For independent travelers, staying in casas particulares (literally, “private houses”) is an excellent way to gain insight into Cuba and its citizens. If you are traveling with a tour which has pre-booked you into hotels, there is always the opportunity to stay over a few days past the tour end date. (I think this would be a better option than arriving several days early, because after 7-10 days on a well-planned tour, you will have much more insight into where you would want to stay and what type of accommodations you would like.) You should check with your tour operator about the logistics of doing so. If you are told it “can’t be done,” contact me. If you are traveling to Cuba independently, and not an American, you can go to one of several websites and reserve with a credit card. If you are a U.S. citizen, you will probably have to be in-country already and pay with cash. You might consider booking your first few days in a hotel. After that, you can have fun researching and previewing your future accommodations.
Many casas are located in old mansions and have been remodeled exquisitely. In some cases the outside of the building may seem to be falling apart, while the inside is clean and spotless. For examples and more information, you can check out: www.Cubaccomodation.com and www.Cuba-Junky.com and click on accommodations in Old Havana. (That reminds me—if this is your first time in Havana, try to stay in or very near HabanaVieja—Old Havana. This is roughly the area from Central Park eastward to the harbor.)
There are legal and illegal casas particulares. I suggest you stick with the legal ones. If you are found in an illegal casa, nothing will happen to you, but your host will have some explaining to do. He or she will probably have to pay a fine, unless he can arrange payment to the individual agent who discovered the infraction. A legal casa will be listed on combined websites, or it may have its own website. I have stayed at many, and I always felt that my belongings were safe and secure. The last thing that casa owners want is to have a tourist complaining to officials that something is missing from a backpack.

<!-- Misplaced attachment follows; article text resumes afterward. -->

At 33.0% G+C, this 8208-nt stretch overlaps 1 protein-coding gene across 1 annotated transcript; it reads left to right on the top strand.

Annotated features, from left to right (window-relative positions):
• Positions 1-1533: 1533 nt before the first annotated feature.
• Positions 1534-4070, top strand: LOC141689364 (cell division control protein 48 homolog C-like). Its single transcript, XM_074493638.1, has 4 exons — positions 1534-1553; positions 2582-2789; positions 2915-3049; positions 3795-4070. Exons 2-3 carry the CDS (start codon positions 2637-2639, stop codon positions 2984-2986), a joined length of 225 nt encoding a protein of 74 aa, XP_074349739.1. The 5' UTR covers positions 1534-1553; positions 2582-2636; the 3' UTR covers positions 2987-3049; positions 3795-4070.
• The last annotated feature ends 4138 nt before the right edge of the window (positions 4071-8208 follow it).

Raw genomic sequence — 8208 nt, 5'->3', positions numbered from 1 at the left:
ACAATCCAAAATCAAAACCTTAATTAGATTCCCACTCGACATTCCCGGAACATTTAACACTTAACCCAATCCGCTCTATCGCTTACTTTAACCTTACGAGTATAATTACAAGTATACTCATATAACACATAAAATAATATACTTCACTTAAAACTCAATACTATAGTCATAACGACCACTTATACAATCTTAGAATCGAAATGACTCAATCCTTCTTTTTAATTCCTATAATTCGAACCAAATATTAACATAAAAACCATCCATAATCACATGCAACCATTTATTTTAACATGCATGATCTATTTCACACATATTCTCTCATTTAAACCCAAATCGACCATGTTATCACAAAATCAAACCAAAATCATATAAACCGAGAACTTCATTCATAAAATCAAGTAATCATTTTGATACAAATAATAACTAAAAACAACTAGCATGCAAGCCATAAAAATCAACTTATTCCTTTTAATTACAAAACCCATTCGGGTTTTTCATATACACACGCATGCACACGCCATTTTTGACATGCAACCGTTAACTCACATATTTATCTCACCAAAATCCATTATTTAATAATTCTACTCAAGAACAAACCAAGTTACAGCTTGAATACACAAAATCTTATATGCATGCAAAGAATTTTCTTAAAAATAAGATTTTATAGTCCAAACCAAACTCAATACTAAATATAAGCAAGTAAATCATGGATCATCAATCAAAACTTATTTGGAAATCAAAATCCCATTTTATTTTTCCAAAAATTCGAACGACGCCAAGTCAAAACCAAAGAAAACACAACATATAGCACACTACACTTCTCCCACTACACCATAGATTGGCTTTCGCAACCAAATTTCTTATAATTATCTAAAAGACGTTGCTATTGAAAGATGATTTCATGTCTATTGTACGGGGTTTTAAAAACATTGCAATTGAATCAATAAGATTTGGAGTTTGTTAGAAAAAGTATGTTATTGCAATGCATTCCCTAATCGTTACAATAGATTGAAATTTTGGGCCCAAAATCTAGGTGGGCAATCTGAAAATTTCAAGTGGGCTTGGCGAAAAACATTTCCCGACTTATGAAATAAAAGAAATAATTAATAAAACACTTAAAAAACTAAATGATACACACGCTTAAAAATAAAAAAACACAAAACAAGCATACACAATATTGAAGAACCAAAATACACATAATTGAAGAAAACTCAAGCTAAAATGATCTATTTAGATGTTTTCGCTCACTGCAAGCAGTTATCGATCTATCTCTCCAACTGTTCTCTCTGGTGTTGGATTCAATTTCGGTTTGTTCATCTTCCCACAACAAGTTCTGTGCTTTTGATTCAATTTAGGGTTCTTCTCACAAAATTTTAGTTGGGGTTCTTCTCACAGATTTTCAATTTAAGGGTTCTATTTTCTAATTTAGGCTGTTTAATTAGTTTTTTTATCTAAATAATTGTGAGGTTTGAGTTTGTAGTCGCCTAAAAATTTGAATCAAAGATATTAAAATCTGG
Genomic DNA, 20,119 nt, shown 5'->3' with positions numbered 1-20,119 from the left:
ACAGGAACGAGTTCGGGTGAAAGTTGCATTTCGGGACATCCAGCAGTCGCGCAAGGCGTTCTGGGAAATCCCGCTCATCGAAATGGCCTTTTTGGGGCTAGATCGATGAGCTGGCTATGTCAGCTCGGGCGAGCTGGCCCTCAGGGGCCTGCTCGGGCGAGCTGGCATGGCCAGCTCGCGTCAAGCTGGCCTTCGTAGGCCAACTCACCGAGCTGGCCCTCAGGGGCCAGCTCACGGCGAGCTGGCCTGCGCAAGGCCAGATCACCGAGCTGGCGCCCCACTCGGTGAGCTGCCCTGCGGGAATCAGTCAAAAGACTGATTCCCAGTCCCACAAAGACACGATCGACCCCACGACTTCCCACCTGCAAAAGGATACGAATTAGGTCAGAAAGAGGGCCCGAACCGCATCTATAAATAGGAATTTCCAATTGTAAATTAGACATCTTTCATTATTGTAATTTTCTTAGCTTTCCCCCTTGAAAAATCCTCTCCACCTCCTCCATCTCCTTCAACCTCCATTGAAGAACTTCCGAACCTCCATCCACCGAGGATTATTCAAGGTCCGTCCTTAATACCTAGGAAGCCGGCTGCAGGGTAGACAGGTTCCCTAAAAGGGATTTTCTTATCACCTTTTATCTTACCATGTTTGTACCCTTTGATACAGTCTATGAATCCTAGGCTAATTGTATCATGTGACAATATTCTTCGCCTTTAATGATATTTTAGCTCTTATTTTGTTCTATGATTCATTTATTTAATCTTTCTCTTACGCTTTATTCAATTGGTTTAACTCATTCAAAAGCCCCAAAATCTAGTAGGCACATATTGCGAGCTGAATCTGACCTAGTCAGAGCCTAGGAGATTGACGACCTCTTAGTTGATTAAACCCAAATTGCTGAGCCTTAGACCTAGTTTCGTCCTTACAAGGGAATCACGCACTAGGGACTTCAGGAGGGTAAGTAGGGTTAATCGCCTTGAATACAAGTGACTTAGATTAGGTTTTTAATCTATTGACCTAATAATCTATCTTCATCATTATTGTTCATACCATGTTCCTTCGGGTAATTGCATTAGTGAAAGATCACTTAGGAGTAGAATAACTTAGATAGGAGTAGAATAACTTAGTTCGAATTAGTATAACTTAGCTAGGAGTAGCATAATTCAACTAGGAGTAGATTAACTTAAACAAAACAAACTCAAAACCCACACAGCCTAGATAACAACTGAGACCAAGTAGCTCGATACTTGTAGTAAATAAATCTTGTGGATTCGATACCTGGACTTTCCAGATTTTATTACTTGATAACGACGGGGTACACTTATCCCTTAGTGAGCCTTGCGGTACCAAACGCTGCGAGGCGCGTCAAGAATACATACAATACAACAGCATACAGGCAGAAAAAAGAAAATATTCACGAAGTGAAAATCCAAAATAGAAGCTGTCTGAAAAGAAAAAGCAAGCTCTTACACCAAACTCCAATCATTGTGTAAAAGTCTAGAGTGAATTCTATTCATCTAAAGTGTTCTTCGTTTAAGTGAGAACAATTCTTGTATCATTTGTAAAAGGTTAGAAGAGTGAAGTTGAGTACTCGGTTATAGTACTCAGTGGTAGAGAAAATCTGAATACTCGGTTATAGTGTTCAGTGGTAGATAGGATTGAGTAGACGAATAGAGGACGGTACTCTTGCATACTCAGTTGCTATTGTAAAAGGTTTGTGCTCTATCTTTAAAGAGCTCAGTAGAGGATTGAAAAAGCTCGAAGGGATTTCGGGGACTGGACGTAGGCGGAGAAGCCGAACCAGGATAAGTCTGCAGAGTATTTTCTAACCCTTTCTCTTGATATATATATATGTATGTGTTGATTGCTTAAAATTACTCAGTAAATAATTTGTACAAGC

Here some things to keep in mind and ask about when selecting a Cuban casa particular: Will you have a private entrance? Will you have your own key, or will you be “locked out” and “locked in” at night? Is breakfast included in the stated rate? (It usually is.) Is dinner available? Would you have the option to extend on a day-to-day basis? Will you have cooking utensils and a fridge?
As I mentioned, U.S. Citizens can’t reserve a casa particular with an American credit card, so there’s no point in trying ahead of time to reserve a particular one (no pun intended). However, Cuba is maximally socially-networked OFFLINE, so if you locate a place that is not immediately available, the owners can refer you to another nearby casa. They can also tell you about a friend’s or relative’s place in other cities or at the beach.
Casas particulars are wonderful alternatives to Cuban hotels. If your first visit is on a tour, your second trip may likely include staying at various casas for extended periods.